Ji Hye and I tried to taste as much as possible during my 28 hour visit to Chicago. A lot has surfaced since my last trip about 4 years ago, or maybe I just have a really good personal restaurant locator (Ji Hye).
The first place we visited was in a suburb called Westmont, about an hour train ride from the city. Katy’s dumplings is a hole in a wall- well, a strip mall- and run by a chef from Hong Kong. The menu was small, and what I’d expect to get in a good neighborhood shop in Taipei (I’ve never been to mainland China). They hand pull their noodles daily, sometimes twice a day. The chef makes everything in-house and prides himself on the authenticity and making everything from scratch- even the chili oil. This solidifies my theory that the untapped, good Asian restaurants with almost no advertisement (or English for that matter) will 1. be in a strip mall in suburban America 2. have really good authentic food from an immigrant chef that speaks minimal English, and really doesn’t care what you think because he works his ASS off 20 hours a day.
Dan Dan Mien: Just enough spices to get your nose sniffling. The veggies are traditional to Chinese soups (no foreign impostors) and are fresh and crunchy, not cooked in with the soup, but laid on top after the broth.
Hand pulled noodles, baby spinach, bai cai (napa cabbage), scallions, ground pork, spicy housemade chili oil, szechuan pepper(?)
Niu Rou Mien (Beef Noodle Soup)
The traditional Beef Ramen that I’ve had all over Taipei. The beef is chopstick tender with just enough fat to melt in your mouth. The broth was spectacular and not overly salty. The cilantro and crunchiness of the pickled mustard greens is a great texture contrast to the chewy noodles. Although there are not a lot of ingredients (vs. Japanese ramen), there are many complex flavors that work well together. Note: there is not a layer of grease floating on top from the beef like I’ve seen in… my own failed attempt. I wish there were more pieces of beef.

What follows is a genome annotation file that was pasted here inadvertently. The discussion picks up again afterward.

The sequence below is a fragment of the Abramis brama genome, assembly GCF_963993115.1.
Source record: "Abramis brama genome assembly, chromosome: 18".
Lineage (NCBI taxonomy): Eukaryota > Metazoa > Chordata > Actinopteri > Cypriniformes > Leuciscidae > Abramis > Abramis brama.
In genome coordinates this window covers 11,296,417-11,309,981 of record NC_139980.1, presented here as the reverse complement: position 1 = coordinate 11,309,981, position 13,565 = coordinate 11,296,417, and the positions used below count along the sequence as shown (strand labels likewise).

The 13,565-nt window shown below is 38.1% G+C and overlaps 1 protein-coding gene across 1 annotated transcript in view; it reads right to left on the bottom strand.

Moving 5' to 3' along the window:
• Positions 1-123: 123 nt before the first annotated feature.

I love these potstickers. They are RIGHT ON what I’ve had at night markets in Taipei. Thick skin, but not too thick like a bun, a lot of filling, and the taste is light. When you bite into them, a little bit of juice comes out (perfect), and you have enough chewy skin to meat filling ratio. The meat filling is pork with scallions (or leeks?)
A few snapshots of Katy’s Dumplings:
The sign says “please ask for service”
view of kitchen from ordering counter
kitchen equipped with burners for large woks, a giant noodle boiling pot, and a rail for straining
picture menu for the Americans instead of listing ingredients. Chinese names below. Pretty limited menu which is more common than the Asian-American restaurant with a menu bigger than a dictionary (unabridged)